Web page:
When I first learned that Far Cry 5 would be set in Montana, I thought it was a joke. Why set the latest game in the series, which was known for its far-off locales (hence the series moniker), in familiar territory? For most people, Montana doesn’t seem to fit the criteria of what a Far Cry setting should be, but as executive producer Dan Hay told me more about the game, the northern state--specifically the area of Hope County--started to make more sense for a location fitting for the game. Its local inhabitants are tight-knit and don’t take kindly to outsiders meddling in their affairs to the point where any unwanted intrusion could mean death.
According to Hay, the reason behind the choice of Montana for Far Cry 5 was due to current events, and the looming fear of the end of the world. Hay also said that people now think in an “us versus them” mentality, and some of the people in Montana displayed that mentality, but it also suggested that there were some ulterior motives.
“The way I look at Far Cry...is that it’s the urban legend,” he said. “When you build a Far Cry it needs to be the real world but subtly twisted. When you think of picking up the challenge of taking it to America and then taking it to a place that's a frontier where people still want to be left alone and they don't want to have the confinements of government, we started to listen to the language of that. We started to think ‘Where do these Far Cry... characters live?’ And when we landed on Montana it just felt right, it just felt like the people we were talking to were normal and interesting but something underneath was a bit off, and so it just felt like Far Cry.”
Hope County’s ruling group is a cult called the "Project at Eden’s Gate," and it’s led by four individuals: Joseph, Jacob, John, and Faith. Joseph takes the role of the main leader, or in this case, the Father, and he attracts hundreds of followers. Their ultimate goal is unknown, but Joseph believes that God is testing them for a catastrophic event.
Throughout the game, the cult’s followers are in the midst of the “Reaping,” where they have to find other people that need “saving.” In order to combat the cult, you’ll need to have a fighting force of your own. Fortunately, there are some in the town who are trying to do the same thing. Together, you’ll form a resistance that has a fighting chance of taking Hope County back from the brink of destruction. This includes Pastor Jerome, a rifle-wielding priest; Mary May, the local bartender and demolitions expert; and Nick Rye, a crop duster who specializes in making custom weapons.
As is the case with other Far Cry games, you’ll be able to roam around Hope County, which has acres of farmland, expansive plains, and dense forests. The short gameplay trailer we saw at the end of the meeting featured early gameplay footage. As you make your way around the county, you can use a fleet of vehicles that include cars, tractors, and semis. You can even fly around in a plane. Another portion of the video showed off combat. In some situations, you can hire allies for additional help. The feature also extends to a few animals, such as dogs or bears.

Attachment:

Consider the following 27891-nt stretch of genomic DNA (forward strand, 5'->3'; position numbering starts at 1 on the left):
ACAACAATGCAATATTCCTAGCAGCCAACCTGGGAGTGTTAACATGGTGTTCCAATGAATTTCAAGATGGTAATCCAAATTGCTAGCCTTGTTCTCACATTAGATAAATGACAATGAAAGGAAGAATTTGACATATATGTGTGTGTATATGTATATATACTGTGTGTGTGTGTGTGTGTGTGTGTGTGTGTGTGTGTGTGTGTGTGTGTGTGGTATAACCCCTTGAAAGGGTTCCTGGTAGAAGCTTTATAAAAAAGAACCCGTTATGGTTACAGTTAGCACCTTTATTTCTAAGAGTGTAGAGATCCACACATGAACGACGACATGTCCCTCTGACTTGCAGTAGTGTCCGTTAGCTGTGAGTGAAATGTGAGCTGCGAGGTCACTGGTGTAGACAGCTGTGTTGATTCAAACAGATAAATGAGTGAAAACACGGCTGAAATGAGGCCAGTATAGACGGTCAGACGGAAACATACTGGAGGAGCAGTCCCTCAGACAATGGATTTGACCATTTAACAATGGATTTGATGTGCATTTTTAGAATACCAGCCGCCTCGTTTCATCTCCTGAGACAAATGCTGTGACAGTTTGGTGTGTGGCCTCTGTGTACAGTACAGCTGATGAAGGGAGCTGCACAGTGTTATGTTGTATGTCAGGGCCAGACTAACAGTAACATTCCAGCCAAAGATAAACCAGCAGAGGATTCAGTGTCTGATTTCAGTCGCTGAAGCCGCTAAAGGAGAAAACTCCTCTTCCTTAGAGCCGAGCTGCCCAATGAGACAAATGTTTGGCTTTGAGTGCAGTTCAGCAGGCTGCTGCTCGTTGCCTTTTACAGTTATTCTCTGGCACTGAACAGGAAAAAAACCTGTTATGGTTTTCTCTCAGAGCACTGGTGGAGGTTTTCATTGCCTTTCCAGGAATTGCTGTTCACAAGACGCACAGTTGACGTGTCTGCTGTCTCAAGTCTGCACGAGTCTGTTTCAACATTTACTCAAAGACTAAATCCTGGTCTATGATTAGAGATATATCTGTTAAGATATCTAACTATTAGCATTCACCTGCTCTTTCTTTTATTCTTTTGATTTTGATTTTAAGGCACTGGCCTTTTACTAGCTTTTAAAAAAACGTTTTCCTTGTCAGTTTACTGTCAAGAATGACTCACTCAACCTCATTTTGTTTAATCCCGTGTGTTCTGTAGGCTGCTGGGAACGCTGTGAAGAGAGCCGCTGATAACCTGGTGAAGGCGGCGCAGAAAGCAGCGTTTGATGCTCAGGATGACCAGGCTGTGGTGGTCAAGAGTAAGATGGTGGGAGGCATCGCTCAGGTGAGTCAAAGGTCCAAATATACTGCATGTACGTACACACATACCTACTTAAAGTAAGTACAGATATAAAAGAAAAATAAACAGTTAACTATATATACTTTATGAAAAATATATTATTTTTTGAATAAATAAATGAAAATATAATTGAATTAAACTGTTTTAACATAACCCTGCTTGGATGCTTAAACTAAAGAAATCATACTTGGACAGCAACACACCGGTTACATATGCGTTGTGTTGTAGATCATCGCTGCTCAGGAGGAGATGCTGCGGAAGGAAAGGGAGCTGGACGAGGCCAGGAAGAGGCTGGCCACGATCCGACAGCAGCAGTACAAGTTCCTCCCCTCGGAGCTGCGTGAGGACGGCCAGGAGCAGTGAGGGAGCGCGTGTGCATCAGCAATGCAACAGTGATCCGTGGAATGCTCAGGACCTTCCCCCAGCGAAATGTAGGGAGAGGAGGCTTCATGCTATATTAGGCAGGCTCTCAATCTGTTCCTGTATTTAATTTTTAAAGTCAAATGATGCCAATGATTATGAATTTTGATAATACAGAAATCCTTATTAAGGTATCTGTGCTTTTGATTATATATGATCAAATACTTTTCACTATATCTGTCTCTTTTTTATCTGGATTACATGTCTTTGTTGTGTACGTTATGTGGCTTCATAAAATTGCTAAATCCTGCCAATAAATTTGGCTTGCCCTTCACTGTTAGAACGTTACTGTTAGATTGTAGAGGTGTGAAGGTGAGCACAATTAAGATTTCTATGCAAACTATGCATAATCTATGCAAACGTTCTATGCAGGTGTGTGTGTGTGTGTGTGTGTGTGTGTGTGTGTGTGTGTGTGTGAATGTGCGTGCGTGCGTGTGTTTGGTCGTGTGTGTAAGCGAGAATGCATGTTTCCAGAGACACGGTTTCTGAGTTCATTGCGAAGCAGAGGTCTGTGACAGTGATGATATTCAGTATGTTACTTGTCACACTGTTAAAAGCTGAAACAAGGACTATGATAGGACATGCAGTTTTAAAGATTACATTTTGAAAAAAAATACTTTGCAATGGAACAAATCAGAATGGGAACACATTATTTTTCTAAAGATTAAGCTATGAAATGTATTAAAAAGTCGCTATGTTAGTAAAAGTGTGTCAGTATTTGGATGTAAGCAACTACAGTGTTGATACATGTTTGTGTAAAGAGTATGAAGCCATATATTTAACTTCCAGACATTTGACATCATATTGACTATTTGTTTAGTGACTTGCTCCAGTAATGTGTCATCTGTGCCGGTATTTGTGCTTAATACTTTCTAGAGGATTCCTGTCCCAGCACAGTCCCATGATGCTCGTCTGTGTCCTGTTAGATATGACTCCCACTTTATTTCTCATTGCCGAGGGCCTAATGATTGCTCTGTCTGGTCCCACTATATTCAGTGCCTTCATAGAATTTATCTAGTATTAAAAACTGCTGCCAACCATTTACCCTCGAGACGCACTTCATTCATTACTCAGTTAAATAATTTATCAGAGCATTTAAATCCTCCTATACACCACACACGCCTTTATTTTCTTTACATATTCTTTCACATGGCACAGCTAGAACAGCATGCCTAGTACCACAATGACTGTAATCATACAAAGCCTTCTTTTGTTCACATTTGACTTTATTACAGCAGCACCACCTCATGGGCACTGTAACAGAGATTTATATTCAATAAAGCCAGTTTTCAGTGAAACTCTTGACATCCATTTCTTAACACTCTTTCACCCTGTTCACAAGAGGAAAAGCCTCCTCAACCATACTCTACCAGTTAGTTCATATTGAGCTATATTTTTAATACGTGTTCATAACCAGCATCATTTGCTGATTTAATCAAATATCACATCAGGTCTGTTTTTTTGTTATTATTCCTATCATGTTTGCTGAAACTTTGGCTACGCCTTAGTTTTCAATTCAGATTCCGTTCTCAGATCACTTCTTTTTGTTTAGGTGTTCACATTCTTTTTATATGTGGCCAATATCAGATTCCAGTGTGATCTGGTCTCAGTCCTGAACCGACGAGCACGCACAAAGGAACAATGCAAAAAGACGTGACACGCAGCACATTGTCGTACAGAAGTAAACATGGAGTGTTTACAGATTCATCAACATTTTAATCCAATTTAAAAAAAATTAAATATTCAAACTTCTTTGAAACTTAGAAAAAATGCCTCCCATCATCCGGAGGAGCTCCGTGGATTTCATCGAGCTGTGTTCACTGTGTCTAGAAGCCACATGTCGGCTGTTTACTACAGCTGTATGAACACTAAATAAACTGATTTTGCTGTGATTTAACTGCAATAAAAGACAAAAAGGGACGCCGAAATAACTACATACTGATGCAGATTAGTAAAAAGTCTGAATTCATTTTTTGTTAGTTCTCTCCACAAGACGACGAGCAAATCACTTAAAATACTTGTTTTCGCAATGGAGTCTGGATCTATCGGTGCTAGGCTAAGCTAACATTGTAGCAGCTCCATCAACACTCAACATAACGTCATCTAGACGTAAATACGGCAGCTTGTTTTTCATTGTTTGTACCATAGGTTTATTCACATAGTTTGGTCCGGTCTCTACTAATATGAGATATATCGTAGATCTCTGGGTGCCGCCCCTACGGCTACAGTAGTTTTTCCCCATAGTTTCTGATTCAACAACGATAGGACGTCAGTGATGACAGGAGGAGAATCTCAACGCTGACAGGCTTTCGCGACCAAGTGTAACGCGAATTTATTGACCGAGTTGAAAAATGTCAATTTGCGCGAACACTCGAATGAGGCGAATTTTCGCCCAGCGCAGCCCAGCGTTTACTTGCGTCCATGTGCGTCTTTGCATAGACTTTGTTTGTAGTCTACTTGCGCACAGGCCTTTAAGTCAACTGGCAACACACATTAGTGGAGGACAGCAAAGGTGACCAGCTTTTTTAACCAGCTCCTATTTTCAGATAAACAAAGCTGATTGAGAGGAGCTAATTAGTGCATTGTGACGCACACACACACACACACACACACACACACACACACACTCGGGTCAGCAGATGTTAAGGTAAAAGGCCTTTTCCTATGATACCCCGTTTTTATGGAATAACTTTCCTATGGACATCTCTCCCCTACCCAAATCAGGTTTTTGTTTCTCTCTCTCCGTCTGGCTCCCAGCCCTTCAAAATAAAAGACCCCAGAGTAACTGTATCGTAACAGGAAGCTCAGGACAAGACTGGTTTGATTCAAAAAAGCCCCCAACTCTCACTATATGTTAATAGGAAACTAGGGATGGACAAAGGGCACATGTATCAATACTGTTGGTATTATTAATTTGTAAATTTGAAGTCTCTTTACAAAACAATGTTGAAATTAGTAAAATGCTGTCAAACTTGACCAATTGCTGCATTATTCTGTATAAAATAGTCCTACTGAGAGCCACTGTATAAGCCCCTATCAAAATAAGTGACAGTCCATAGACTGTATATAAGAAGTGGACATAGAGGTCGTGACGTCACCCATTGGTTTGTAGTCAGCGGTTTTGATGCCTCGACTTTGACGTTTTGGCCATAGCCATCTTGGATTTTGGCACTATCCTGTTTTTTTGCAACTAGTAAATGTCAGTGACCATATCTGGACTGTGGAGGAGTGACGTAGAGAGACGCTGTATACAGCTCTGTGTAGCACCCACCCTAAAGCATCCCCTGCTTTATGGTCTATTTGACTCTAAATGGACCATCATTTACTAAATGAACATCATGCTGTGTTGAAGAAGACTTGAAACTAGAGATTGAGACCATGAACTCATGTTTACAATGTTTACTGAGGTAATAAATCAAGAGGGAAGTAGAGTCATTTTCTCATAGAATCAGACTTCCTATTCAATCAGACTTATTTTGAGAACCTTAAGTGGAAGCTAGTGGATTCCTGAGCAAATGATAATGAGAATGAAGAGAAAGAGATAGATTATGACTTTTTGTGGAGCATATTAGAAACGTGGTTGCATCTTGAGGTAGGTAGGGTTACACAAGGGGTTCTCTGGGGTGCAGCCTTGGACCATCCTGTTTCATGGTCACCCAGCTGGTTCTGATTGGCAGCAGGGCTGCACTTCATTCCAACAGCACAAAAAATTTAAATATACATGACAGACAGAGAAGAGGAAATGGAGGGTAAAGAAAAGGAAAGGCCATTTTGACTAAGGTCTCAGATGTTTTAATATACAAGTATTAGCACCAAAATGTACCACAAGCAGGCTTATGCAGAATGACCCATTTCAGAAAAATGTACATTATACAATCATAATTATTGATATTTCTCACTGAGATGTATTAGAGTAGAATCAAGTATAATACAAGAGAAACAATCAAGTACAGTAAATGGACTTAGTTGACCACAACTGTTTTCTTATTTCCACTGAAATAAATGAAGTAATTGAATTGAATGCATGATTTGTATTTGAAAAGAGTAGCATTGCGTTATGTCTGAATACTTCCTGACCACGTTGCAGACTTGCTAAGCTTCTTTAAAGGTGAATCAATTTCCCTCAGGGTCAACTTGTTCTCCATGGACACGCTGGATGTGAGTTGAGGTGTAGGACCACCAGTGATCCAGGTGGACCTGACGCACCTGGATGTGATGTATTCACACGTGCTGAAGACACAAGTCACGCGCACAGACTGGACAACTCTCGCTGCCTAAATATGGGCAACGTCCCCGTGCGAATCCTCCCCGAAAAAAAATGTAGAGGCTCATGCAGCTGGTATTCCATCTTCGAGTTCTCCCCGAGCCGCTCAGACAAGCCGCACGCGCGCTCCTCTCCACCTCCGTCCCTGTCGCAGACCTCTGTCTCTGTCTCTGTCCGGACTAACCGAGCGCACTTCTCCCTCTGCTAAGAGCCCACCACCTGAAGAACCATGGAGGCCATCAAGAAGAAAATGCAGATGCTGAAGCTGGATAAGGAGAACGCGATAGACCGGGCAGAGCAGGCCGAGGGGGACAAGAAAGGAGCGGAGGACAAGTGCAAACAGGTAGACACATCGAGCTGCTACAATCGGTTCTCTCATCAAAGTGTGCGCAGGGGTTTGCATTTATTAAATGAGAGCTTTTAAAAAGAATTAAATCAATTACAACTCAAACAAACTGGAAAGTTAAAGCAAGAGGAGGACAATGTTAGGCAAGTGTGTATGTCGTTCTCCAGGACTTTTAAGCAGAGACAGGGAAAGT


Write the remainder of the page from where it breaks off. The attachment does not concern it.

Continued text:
Up until the gameplay trailer, I was enthralled by the setting and its characters. The Montana backdrop, combined with the cult group, reminded me heavily of the first season of True Detective, which lured me in and kept me hooked until the last episode. However, that gameplay footage brought me back to reality in that the Far Cry games, as serious as the story might be, eventually turn into chaotic fun. At some point in the game, you completely forget about the story and instead focus on taking another base or shooting a target without any care as to how it progresses the overall plot. I asked Hay how the team expects to balance the dark story with traditional gameplay mechanics, and he answered by comparing the experience to music.
“I want to make sure we have notes. Key notes. Then as you move through the game, you learn different things and meet different people. You get different rungs of music, you get different pieces. We don’t want it to be one note. Our worlds are so big and so much like the real world that you’re going to meet people, I’m going to meet people, they’re going to have different feelings about things. The experienced you authored may be different from the experience I authored.
I think that it’s completely believable that we have a story and we meet characters that mean something, that say something, and [have] that feeling on the edge. And it is believable that ... after three or four hours, you go ‘You know what? I just need to take the story and put it aside for a second. I need to go off and just have fun.’ Can you go back to it in a snap? Yes you can. We build a world where you can, because you can do it in the real world.”
As intriguing as the story was to me, there wasn’t enough gameplay to determine if Far Cry 5 has the potential to stand out in the series or if it’s just another numbered title. If the cult angle interests you, the game might be worth a look. For others, you’ll need to wait until more gameplay footage is released to make a proper decision. Either way, more information on Far Cry 5 isn’t too far away. E3 is next month, and Ubisoft will hold its annual press conference where it will show off some of its upcoming titles, including Far Cry 5.
|Name||Far Cry 5|
|Type||Action/Adventure, Open world|
|Platforms||PC, PlayStation 4, Xbox One|
|Where To Buy||N/A|